Lucky Ward: Houston serial killer who targeted homeless and transgender women sentenced to death
HOUSTON, TEXAS: 54-year-old Lucky Ward's name may not be included with the likes of the Green River Killer or Ted Bundy, but that doesn't make him any less dangerous. A local, the dreaded serial killer prowled the streets of Houston, Texas as late as 2010.
A Harris County jury deliberated for less than five hours on Tuesday, March 10, before deciding that Lucky Ward should be handed a death penalty, not life in prison without parole, for strangling a transgender woman, Charlie Rodriguez, and a homeless woman, Reita Long, in September 2010.
Ward, also known by his alias Lawayne Jackson was a homeless man who had lived his life on the edge. He had a lengthy rap sheet had been arrested multiple times for various crimes. As someone who had lived a life of crime from early on, he knew that targeting the vulnerable would arouse very little suspicion - so he targeted victims who were homeless or in shelters or were transgenders. Between the late 1970s to 2010 - his criminal history included rape and murder to name a few - and it would be his earlier brushes with the law that would eventually get him in prison.
Both Long and Rodriguez's bodies were found within weeks of each other. Prosecutors said one victim was found dead on the steps of a Co-Cathedral of the Sacred Heart building and the other was covered in a blanket her own home. Charlie, also known as "Gypsy" was a hairdresser. She was strangled as well. Long was a mother and a former school teacher. She had also been homeless after being diagnosed with mental illness and losing her job. She was found strangled with her bra still wrapped around her neck.
Prosecutors also suspect Ward strangled at least three other women that year. Ward was also convicted in the deaths of 51-year-old Myra Chanel Ical, another transwoman and Carol E Flood, 62, in 2010. They said he was also tied to the strangulation of Birdell Louis in 1985.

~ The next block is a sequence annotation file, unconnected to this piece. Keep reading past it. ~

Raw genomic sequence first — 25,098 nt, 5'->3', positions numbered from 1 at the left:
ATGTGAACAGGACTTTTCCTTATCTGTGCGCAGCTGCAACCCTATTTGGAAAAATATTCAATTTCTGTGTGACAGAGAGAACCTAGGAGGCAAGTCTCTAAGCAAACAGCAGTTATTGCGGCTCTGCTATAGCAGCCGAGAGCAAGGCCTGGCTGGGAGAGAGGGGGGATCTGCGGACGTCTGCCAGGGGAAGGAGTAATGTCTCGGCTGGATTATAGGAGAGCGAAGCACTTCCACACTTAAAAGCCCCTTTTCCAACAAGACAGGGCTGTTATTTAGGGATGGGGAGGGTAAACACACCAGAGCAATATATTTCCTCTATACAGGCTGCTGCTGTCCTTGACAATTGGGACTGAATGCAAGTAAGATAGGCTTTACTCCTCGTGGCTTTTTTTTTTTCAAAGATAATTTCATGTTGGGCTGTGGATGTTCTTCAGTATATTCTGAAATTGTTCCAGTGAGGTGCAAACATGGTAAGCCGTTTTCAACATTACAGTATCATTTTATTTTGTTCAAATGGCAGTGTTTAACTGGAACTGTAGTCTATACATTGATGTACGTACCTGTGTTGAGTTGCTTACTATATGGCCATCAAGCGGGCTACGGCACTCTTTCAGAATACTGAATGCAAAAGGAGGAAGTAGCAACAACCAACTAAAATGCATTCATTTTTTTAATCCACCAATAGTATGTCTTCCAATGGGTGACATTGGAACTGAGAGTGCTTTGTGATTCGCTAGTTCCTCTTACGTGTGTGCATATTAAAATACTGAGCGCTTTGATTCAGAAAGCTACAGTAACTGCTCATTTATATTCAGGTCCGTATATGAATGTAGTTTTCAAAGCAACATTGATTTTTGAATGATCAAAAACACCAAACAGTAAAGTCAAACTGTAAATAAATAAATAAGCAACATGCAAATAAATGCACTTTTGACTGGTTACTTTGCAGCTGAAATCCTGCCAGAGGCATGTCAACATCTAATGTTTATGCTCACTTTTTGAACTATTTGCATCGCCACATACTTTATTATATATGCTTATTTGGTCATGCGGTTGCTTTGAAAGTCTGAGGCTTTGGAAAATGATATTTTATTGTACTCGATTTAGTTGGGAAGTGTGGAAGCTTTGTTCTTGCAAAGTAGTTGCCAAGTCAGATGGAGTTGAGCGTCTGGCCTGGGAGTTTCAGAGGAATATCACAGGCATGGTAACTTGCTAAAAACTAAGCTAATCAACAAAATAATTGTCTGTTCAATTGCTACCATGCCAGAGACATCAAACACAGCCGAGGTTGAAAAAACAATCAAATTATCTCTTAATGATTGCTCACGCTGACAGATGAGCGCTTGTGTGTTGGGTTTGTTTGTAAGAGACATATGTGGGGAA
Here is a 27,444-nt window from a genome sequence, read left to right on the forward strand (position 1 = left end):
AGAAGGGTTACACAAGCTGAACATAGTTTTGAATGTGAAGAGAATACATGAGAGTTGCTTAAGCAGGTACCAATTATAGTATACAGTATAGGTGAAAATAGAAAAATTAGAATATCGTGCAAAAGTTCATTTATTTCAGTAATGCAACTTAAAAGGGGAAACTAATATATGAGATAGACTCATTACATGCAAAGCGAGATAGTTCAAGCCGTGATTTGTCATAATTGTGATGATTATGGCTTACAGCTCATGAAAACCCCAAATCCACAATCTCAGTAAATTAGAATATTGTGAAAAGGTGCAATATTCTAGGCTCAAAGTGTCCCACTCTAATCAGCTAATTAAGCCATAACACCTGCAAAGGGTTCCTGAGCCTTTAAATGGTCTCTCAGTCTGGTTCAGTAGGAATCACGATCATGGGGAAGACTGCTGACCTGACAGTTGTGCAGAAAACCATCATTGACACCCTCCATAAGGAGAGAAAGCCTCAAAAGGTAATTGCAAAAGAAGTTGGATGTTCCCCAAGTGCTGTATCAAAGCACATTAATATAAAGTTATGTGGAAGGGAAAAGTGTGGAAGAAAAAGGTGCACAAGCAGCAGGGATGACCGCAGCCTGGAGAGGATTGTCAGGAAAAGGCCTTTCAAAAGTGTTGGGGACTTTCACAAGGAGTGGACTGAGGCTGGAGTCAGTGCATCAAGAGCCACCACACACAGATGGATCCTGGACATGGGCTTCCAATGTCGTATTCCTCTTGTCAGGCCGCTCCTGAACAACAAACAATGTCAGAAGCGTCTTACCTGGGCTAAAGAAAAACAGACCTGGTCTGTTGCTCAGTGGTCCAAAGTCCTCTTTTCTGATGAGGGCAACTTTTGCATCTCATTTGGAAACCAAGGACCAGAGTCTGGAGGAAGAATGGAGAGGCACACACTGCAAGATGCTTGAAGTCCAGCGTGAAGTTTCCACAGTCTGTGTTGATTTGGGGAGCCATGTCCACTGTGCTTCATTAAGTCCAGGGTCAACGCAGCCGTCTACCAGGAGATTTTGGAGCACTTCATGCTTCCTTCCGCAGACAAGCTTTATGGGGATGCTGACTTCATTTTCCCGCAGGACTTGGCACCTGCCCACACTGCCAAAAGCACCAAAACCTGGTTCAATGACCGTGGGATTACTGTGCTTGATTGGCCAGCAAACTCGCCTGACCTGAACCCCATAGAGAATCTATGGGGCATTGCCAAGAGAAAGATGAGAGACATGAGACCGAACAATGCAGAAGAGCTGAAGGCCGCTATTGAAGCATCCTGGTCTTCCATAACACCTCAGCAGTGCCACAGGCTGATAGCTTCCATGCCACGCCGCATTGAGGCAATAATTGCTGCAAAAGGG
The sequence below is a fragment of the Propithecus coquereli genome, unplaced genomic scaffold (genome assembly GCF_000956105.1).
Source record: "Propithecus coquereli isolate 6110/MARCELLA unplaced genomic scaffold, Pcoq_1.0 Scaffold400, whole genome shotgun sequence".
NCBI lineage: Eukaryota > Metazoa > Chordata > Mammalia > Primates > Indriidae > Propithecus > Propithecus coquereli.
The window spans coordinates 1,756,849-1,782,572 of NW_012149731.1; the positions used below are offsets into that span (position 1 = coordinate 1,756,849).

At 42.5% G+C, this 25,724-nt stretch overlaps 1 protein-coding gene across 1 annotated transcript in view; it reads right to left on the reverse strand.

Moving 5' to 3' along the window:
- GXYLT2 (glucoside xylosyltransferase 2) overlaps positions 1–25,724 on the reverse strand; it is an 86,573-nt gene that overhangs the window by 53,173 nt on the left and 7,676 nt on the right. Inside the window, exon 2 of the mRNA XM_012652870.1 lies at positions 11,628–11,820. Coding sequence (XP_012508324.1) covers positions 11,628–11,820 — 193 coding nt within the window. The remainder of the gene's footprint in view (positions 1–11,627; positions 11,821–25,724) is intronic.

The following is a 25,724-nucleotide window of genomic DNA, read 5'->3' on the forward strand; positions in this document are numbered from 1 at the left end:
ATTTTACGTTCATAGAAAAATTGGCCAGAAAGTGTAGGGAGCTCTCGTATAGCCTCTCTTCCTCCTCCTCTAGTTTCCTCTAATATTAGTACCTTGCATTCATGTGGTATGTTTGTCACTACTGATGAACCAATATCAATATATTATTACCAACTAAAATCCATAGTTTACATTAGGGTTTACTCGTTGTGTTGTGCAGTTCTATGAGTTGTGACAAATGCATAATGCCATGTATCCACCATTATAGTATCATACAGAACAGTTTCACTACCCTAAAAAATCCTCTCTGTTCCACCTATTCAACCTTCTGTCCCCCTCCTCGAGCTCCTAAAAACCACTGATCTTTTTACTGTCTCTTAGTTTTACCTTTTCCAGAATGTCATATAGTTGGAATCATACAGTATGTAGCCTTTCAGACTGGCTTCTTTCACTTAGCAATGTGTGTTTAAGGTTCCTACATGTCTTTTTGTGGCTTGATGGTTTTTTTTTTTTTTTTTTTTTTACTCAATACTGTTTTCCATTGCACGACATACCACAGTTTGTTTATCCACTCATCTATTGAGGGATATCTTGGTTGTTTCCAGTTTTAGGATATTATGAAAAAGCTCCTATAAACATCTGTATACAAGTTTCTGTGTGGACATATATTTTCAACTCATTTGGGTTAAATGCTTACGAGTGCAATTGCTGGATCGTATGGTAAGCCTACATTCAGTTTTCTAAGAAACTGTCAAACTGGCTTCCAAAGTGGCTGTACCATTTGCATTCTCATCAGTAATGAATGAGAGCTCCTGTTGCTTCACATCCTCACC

Ical was found dead near a trash can - her body had grave defensive wounds and an autopsy determined she died from ligature strangulation. Her jewelry and cash had been missing. It was a brutal murder where it was quite clear that she had fought her attacker hard. Flood died in a dark alley where she slept and called home. She had been living on the streets of Houston for years. Her body was found naked from the waist down and she had been beaten. Her neck was swollen with streak marks.
He is convicted of killing four but is suspected to have been involved in more. No one really knows why he did it though some venture a guess - it was about power. He would get a kick out of being in control, investigators who probed his cases have said although Ward's attorneys claimed that he had suffered sexual abuse at the hands of his uncle and had an abusive father, which had led him to be ill with a schizoaffective disorder. His victims, although nude, were never sexually assaulted.
He was implicated because of a DNA profile that was already in the system because of his incarcerated past on charges of aggravated assault with a deadly weapon, assault causing bodily injury, theft, drug possession and prostitution that date back to the 1980s. He was arrested in February 2010 and spent two weeks in jail after pleading guilty to offering to perform a sex act for a fee. He was also a suspect in the murder of Raquel A Mundy, 24, who was found in a field in the East End in 2010.
When presented with the DNA match, Ward confessed to killing Long. After that, it was only a matter of comparing notes and DNA - all of whom led to his name popping up in different places. A violent criminal with a penchant for stealing from his victims, Ward was sentenced to death on March 11, 2020.